As inhabitants of the giant 8 House, Beka and Lemoine recount their subjective experience of living inside this experimental vertical village, which, in 2011, received the ‘Housing Winner’ award at the World Architecture Festival. The film also conveys a collection of life stories about other residents, all interconnected by their personal relationships to the building. The viewer is led to discover the building through this intimate point of view as well as the ability to create collective happiness through a decidedly non-traditional social experiment.


Mon Oncle

The 1958 French comedy film, Mon Oncle, or My Uncle, won not only the Academy Award for Best Foreign Language Film, but also a Special Prize at the 1958 Cannes Film Festival, among others. The film centers on the socially awkward yet lovable character of Monsieur Hulot and his idealistic struggle with postwar France’s infatuation with modern architecture, mechanical efficiency, and consumerism. Hulot, a city dweller, lives a relaxed lifestyle in a smallish apartment in an old building, and only ventures out to the suburbs for the sole purpose of visiting his young nephew, whom he has taken under his wing. Villa Arpel, Hulot’s sister and brother-in-law’s ultra modern home, equipped with the latest automated conveniences, represents a diametrically opposed style of living as compared to Hulot’s. For the highly-regimented Arpels, it is all about appearances. Their home has a cold, minimalist feel and is not very child friendly which distresses Hulot. Before anyone of importance is allowed on the property, his sister insists that the fish fountain in the yard must be turned on.

Jacques Tati, who directed, produced and starred in the film, explains that the modern architecture of Villa Arpel was a choice to help the audience understand the suburban family’s identity, saying: “Les lignes géométriques ne rendent pas les gens aimables” which translates to
“geometric lines do not produce likeable people.” At its debut in France, Mon Oncle was denounced by some critics for what they viewed as a reactionary view of an emerging French consumer society, which had then embraced a new wave of industrial modernization and a more rigid social structure. By juxtaposing Hulot’s approach to life alongside his relatives, the film was, no doubt, Tati’s commentary on the changing mores of his country.


The Belly Of An Architect

Written and directed by Peter Greenway, The Belly of an Architect, is the story of American architect Stourley Kracklite, who travels to Rome with his wife, Louisa, to construct an exhibition dedicated to the 18th century French architect, Étienne-Louis Boullée. As he works on the exhibition, Kracklite’s marriage and health deteriorate, as he becomes convinced that his wife is poisoning him. While in Rome, Kracklite becomes more and more obsessed by Boulee and by the art and architecture of the city. Scenes throughout the film take place at various Roman sites, including the Pantheon, the Mausoleum of Augustus, the Victor Emmanuel II Monument, the fountains of Piazza Navona, as well as Hadrian’s Villa. The Belly of an Architect, with its focus on design, shapes, and symmetry, will serve as a real treat for architecture lovers and those who appreciate great acting.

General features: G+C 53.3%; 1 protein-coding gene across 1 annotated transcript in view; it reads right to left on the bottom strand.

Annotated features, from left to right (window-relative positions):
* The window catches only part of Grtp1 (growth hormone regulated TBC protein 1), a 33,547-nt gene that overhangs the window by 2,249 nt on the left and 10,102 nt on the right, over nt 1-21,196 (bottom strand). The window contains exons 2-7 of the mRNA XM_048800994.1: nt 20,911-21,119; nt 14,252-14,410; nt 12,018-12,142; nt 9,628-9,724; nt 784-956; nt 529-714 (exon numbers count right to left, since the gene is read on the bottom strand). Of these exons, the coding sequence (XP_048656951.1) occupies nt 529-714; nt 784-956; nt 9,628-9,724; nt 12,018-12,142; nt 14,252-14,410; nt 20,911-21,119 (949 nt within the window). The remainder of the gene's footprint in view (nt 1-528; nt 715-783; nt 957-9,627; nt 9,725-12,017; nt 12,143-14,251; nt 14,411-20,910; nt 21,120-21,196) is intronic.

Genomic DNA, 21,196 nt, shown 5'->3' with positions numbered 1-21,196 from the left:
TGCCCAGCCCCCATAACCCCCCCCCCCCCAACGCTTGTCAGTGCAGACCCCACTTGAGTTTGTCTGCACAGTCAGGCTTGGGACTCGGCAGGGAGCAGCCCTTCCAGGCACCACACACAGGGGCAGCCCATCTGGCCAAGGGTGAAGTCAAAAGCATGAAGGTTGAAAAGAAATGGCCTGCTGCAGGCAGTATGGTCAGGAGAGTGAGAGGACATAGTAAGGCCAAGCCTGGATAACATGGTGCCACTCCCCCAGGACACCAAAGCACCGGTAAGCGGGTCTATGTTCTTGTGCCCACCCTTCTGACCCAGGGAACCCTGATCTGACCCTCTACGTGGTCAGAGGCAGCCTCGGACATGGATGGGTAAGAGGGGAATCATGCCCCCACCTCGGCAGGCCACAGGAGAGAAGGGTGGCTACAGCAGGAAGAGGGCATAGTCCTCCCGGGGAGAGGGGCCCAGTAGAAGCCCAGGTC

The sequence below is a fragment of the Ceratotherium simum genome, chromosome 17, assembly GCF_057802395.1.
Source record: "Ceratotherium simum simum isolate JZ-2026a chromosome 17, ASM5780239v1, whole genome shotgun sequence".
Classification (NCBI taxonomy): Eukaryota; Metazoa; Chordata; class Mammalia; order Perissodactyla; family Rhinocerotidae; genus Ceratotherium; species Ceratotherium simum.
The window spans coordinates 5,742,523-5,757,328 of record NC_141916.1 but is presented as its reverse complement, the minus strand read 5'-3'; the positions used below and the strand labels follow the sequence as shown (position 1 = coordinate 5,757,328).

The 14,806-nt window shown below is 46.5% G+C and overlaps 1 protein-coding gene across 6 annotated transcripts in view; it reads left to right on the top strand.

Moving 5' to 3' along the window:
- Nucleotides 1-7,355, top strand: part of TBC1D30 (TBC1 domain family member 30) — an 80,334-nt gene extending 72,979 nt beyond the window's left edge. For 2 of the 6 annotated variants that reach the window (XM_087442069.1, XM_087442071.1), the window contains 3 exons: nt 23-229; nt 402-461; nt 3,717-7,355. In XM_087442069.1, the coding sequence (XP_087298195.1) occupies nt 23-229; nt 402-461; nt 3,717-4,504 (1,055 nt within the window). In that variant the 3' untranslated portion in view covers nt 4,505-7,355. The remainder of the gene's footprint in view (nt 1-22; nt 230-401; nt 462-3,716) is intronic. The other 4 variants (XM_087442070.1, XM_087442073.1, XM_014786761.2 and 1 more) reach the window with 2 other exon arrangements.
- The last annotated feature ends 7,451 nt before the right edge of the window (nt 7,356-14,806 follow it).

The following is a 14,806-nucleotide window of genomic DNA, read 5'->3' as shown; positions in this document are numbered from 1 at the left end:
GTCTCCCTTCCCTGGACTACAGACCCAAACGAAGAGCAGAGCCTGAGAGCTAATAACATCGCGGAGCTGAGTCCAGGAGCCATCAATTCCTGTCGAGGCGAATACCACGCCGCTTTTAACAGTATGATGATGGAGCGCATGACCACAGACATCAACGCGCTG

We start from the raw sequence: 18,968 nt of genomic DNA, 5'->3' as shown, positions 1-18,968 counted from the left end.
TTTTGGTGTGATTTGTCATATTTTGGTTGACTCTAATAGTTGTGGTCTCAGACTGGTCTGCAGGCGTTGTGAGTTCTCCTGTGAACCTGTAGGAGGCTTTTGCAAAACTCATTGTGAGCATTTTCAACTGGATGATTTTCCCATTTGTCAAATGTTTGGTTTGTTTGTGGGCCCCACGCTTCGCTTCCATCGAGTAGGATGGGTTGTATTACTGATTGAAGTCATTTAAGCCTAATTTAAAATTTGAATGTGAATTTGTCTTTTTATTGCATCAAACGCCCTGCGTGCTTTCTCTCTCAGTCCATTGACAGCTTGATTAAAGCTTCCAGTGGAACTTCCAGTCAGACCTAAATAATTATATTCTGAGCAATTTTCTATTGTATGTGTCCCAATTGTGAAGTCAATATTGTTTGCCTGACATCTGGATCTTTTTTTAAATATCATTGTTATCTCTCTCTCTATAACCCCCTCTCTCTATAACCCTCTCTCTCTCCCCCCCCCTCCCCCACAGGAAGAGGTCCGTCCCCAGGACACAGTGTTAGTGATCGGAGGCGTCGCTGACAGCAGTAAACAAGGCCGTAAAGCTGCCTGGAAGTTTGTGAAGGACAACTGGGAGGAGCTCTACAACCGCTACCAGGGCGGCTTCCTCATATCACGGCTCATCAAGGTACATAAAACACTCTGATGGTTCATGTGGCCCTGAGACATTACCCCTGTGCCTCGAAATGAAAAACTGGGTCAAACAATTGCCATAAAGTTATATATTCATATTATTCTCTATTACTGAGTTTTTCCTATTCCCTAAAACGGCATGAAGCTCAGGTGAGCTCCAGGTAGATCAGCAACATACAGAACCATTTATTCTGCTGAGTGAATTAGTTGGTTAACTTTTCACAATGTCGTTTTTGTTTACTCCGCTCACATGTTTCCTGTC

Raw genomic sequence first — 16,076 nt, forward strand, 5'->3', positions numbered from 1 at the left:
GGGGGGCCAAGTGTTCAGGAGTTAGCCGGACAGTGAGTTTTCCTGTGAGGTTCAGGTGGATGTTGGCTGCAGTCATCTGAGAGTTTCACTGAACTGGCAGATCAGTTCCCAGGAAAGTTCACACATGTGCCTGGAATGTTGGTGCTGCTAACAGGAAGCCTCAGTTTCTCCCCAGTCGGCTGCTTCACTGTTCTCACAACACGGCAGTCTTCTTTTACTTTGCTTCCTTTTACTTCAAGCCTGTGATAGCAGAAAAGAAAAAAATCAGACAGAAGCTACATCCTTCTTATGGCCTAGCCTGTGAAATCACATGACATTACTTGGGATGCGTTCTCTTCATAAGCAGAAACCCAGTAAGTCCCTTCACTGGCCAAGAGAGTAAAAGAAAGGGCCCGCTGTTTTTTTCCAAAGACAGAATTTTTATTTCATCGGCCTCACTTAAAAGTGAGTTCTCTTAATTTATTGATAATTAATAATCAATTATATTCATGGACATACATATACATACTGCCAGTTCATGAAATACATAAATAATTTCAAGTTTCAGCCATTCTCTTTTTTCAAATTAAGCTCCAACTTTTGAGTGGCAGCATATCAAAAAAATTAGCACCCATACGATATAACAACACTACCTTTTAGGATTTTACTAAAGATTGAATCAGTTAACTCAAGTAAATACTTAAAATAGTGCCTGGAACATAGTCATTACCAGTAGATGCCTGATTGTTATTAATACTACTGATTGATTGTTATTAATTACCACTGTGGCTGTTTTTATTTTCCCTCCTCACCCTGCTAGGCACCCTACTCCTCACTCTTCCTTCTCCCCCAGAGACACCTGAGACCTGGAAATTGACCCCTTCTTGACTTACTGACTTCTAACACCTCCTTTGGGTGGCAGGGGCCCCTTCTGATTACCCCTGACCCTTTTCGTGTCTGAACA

High Rise

High-Rise is a 2015 British dystopian film directed by Ben Wheatley, based on the 1975 novel of the same name by British writer J. G. Ballard. The film is set in a luxury high rise on the outskirts of London. The forty-story tower, built by esteemed architect Anthony Royal, is the epitome of chic, modern living. He, along with the wealthier residents live on the top floors, and more common families live below. With amenities including a pool, gym, supermarket, and even a primary school, the occupants have little reason to leave the building beyond working hours, and are increasingly isolated from the outside world. Over time, the building’s infrastructure begins to fail and law and order in the building disintegrate as violence becomes commonplace. Food from the supermarket becomes scarce, and class warfare erupts between floors. It is implied that Royal has bribed authorities to ignore the disorder. High-Rise is one of the rare popular films that features a depiction of an architect. Anthony Royal, played by Jeremy Irons, lives in a metaphorical ivory tower while literally placing himself above all other tenants. While chaos erupts below, he removes himself from the consequences of his design.